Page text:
Young as we are, our tonnage and commerce surpass those of every nation upon the globe but one, and if not wasted by the deprivations to which they were exposed by their defenceless situation, and the more ruinous restrictions to which this government subjected them, it would require not many more years to have made them the greatest in the world. Is this immense wealth always to be exposed as a prey to the rapacity of free

booters? Why will you protect your citizens and their property upon land, and leave them defenceless upon the ocean? As your mercantile property increases, the prize becomes more tempting to the cupidity of foreign nations. In the course of things, the ruins and aggressions which you have experienced will multiply, nor will they be restrained while we have no appearance of a paval force.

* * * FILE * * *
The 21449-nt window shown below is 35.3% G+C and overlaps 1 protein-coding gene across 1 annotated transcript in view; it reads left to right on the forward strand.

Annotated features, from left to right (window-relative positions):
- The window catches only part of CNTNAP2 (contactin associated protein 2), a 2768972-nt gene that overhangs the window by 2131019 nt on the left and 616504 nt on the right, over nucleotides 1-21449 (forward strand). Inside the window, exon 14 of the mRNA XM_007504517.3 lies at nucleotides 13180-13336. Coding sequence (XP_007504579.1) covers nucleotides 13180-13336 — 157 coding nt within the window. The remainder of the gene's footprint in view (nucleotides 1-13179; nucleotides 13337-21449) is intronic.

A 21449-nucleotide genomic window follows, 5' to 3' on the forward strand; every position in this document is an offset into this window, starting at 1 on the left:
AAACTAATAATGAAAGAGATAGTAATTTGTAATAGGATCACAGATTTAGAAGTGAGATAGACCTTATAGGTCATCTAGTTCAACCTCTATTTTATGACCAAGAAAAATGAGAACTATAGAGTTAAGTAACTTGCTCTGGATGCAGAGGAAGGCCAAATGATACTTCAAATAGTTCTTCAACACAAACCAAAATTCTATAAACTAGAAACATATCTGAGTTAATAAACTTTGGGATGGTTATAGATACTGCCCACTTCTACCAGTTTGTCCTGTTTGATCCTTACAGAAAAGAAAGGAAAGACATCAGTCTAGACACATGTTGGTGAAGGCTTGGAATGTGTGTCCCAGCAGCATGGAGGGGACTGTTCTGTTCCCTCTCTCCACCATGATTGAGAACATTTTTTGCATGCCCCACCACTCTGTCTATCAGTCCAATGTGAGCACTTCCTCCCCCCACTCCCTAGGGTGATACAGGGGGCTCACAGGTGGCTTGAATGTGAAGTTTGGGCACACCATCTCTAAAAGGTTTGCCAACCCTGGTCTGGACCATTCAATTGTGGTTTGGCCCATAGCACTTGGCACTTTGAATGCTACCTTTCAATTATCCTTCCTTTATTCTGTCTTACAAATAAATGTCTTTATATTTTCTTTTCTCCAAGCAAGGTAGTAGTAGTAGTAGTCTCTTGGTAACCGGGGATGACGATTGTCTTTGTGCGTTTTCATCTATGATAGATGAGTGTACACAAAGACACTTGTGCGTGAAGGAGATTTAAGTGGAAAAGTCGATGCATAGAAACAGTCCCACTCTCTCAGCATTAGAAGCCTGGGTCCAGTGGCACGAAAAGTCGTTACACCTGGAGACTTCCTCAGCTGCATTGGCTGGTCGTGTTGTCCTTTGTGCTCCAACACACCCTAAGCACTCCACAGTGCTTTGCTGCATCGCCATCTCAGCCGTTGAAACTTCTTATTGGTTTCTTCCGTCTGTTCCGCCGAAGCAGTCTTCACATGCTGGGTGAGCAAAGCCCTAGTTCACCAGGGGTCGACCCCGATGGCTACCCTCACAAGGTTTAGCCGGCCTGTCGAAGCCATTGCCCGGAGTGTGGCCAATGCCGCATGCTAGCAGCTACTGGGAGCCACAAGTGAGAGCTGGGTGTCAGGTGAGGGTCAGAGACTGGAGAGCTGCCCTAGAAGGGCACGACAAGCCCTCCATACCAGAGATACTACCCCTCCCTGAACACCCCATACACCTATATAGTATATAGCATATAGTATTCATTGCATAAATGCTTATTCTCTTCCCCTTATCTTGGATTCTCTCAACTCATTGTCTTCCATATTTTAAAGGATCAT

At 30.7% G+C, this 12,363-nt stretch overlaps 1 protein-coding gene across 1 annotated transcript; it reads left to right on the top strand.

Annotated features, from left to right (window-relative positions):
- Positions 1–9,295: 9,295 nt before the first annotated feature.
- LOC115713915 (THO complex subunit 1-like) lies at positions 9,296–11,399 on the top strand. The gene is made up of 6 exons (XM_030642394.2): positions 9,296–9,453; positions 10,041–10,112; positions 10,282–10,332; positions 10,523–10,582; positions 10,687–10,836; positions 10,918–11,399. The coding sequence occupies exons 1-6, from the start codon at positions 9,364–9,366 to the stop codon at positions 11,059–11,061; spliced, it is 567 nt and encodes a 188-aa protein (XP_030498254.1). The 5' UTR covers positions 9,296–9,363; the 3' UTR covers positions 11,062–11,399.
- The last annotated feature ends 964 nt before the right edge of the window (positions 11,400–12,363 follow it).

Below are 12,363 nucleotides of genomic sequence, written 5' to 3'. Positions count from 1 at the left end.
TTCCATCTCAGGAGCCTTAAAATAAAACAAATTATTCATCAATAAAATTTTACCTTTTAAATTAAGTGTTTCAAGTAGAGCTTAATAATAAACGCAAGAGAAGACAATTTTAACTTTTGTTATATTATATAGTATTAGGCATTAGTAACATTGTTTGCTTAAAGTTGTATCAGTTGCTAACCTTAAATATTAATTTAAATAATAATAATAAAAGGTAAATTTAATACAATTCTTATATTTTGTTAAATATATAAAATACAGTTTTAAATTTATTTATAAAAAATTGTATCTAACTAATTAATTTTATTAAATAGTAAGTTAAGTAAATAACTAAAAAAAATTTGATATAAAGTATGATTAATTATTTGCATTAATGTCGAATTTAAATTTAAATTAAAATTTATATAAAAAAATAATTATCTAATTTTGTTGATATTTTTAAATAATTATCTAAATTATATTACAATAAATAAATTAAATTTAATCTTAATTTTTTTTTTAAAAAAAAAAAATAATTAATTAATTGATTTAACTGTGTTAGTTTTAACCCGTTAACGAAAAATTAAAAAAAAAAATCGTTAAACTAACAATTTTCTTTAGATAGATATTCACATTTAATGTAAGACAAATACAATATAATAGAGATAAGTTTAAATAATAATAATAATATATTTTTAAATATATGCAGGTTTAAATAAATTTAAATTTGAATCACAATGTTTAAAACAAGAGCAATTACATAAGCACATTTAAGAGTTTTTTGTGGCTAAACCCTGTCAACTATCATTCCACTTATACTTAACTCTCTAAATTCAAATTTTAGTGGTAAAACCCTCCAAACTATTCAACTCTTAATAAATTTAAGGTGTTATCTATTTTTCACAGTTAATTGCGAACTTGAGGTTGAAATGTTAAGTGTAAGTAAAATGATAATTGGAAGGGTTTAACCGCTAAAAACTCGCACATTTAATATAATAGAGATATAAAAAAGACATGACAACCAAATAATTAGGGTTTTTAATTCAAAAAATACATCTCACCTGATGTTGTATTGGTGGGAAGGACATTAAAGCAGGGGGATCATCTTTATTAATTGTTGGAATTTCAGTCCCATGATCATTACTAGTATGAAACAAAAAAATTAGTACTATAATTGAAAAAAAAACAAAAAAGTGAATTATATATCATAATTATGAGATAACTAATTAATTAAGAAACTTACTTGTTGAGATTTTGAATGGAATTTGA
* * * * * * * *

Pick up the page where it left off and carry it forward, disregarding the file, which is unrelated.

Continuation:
You must and will have a navy; but it is not to be created in a day, nor is it to be expected, that in its infancy, it will be able to cope foot to foot with the full-grown vigor of the navy of England. But we are even now capable of maintaining a naval force formidable enough to threaten the British commerce, and to render this nation an object of more respect and consideration